If one does happen to escape into your home you will have quite the game of cat and mouse on your hands. So be extra careful not to let them escape, take it from me it’s not fun trying to catch them.

Breeding Harvest Mice

Harvest mouse in the wild

If you want to breed harvest mice you should be experienced with breeding mice in captivity. It’s not easy to do, and without proper direction and supervision there is a high risk of problems occurring.

You can buy a pair of mice from a private breeder or sometimes a pet shop. I would always recommend a private breeder as they generally take more care with their animals.

If you have one of each sex, they will start to breed when they hit sexual maturity. If you have several mice of each sex, there is a hierarchy that forms. With the most dominant male breeding with the females.

Once babies have been born you need to remove the male from the tank. As well as separating the mice before they reach sexual maturity. This is to ensure that only separate lineages breed.

If you remove a male after breeding and introduce a new male they will not breed. Also, you will notice a mother fussing and be very protective over her babies and starting to ignore the males.

It’s rare to see aggression, but there will be a visible divide in the tank. The female needs enough space and attention to care for her newborns. So do everything you need to to keep them comfortable and safe.

I recommend putting a shallow dish of water near the nest the mother has made for her babies. They become independent after about two weeks and will start fending for themselves.

This is when you should remove them for their own safety. It’s not until around six weeks you will need to sex them and separate them accordingly.

Part of your responsibility breeding harvest mice is that you keep them all safe. Separate them from interbreeding, and do everything in your power to care for them.

Sexing a Harvest Mouse

If you have adopted mice from outside it’s helpful to sex them and know what sex mice you are keeping in a tank together.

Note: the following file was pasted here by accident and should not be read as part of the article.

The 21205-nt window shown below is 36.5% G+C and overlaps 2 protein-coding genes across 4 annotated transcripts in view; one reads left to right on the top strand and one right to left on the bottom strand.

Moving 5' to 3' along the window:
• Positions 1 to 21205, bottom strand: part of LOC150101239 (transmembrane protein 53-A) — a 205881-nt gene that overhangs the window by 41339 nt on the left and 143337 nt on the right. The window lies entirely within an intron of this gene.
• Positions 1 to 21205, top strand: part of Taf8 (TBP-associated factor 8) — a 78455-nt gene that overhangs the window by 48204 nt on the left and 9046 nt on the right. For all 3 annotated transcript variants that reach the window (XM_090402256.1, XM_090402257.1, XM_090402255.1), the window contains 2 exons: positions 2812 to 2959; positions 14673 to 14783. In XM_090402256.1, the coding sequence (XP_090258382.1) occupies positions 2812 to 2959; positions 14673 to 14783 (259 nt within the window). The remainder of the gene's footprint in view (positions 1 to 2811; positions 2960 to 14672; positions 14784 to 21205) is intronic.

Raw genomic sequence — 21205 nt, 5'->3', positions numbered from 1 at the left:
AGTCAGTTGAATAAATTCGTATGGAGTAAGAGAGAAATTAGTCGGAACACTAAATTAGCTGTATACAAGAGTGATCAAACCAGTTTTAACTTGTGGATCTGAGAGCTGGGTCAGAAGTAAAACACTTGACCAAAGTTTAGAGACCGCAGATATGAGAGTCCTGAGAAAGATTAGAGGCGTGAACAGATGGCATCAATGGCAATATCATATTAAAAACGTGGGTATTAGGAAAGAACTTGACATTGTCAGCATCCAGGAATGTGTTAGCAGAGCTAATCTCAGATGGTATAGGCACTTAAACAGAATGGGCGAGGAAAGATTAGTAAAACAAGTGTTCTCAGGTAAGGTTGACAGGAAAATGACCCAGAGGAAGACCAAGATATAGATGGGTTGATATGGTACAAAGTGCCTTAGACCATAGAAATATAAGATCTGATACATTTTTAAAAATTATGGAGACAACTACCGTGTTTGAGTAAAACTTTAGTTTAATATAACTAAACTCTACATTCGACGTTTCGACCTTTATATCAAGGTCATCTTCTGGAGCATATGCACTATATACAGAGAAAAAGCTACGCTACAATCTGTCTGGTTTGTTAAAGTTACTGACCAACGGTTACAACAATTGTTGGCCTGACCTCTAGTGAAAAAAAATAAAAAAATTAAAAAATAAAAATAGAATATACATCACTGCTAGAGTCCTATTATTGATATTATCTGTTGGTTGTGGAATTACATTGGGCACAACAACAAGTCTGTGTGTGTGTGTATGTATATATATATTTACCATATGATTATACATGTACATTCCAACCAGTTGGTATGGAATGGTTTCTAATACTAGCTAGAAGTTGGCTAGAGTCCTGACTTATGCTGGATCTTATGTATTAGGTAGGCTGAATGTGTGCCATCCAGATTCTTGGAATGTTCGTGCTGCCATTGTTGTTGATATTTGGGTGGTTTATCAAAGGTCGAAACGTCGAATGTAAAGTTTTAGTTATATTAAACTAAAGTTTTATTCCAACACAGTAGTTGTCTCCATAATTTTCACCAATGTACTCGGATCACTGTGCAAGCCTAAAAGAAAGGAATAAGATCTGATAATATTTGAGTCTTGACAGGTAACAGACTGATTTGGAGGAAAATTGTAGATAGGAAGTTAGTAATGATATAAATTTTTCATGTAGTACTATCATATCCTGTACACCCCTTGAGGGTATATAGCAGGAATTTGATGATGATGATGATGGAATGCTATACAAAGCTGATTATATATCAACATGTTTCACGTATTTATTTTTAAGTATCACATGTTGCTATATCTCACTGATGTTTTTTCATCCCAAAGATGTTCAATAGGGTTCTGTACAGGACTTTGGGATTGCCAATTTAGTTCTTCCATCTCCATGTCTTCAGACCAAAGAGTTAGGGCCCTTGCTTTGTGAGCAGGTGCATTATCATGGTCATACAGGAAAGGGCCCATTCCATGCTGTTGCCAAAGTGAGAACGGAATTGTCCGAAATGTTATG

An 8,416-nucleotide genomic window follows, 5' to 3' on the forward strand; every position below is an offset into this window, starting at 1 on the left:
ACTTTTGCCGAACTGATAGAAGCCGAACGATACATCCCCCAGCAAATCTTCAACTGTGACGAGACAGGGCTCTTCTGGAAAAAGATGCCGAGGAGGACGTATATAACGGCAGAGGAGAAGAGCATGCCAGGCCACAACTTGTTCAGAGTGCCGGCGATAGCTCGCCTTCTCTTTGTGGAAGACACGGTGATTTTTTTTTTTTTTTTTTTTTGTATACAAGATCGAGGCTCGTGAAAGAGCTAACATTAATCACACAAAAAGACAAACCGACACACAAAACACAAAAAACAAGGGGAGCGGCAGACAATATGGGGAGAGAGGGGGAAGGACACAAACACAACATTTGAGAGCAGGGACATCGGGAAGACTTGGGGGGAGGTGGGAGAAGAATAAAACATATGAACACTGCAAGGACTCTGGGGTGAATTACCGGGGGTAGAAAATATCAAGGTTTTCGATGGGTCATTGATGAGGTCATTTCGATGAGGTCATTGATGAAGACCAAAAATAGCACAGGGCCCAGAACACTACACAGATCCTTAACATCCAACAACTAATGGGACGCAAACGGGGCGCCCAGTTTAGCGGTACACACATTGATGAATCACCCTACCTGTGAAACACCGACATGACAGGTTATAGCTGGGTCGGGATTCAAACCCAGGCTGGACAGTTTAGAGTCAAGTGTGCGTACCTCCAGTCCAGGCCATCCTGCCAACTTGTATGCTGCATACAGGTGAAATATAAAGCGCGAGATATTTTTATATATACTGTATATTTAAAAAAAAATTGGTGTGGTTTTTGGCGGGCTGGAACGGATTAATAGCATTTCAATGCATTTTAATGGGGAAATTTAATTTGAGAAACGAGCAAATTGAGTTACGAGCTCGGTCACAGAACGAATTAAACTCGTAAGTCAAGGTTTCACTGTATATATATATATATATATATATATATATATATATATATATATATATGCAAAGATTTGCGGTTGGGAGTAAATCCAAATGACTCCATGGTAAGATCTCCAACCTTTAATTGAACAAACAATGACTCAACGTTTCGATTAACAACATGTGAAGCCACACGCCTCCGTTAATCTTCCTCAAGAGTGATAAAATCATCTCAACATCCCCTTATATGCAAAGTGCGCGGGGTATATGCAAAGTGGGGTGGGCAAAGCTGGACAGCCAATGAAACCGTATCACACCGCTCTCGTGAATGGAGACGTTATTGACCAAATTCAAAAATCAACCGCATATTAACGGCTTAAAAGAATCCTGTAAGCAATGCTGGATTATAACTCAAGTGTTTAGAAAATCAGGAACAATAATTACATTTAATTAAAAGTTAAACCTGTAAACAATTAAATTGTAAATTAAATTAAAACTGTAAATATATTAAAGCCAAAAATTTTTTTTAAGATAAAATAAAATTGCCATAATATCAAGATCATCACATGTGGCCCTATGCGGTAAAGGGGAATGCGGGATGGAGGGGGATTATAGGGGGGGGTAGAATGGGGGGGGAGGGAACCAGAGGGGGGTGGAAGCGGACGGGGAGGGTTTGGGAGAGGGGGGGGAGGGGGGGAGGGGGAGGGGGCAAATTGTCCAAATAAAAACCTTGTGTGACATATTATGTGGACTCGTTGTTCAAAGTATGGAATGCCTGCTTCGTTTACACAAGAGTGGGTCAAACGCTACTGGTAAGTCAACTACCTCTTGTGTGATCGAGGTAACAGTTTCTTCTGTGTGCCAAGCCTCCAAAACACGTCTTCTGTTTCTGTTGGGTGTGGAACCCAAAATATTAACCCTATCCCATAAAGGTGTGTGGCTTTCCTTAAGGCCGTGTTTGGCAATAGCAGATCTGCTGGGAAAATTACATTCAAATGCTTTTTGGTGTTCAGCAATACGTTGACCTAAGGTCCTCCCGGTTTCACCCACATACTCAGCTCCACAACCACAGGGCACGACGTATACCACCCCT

The easiest way is to lure the mouse into a clear tube. Handling them may be tricky. This way you can inspect them from below without them struggling to escape.

Males have a distinctive swelling and lump where you would expect to see their genitals. While females have nipples that are much more visible. They may be hidden by fur, but you will find them if you look.

It’s not easy to do. But after checking a few mice you will start to notice how males and females look different and it will become easier.

Keeping Harvest Mice as Pets or Releasing Them?

Feeding and housing Harvest miceIf you have been breeding harvest mice what are you going to do with them now? They breed quickly if you have been allowing them to, and you may have a lot on your hands.

One option is to take them to a local pet store and see if they will buy them. But this is not easy nowadays, and will probably not work out.

You can also try using pet adoption websites. They actually cater to mice and small rodents very well in my experience.

There is the option of releasing them into the wild. This is controversial for some, but for me I don’t see a problem with it if you do it correctly.

This means releasing harvest mice when they are still young and not too dependent on the luxury of capacity. While also being big enough to fend for themselves.

If you are releasing them into an area they would normally habitat you are giving them the same chance of survival they would have anyway.

Another point to note is that although not closely tracked, it’s widely believed numbers of harvest mice in the wild are on the decline.

This is reason not to feel bad about releasing more into the wild. You may start or add to a productive ecosystem of harvest mice in your area.

Either way, keeping harvest mice as pets, or releasing them into the wild. I  hope you gain a lot of experience and satisfaction dealing with these wonderful little rodents.

  1. Steve July 2, 2016
  2. Marie December 22, 2016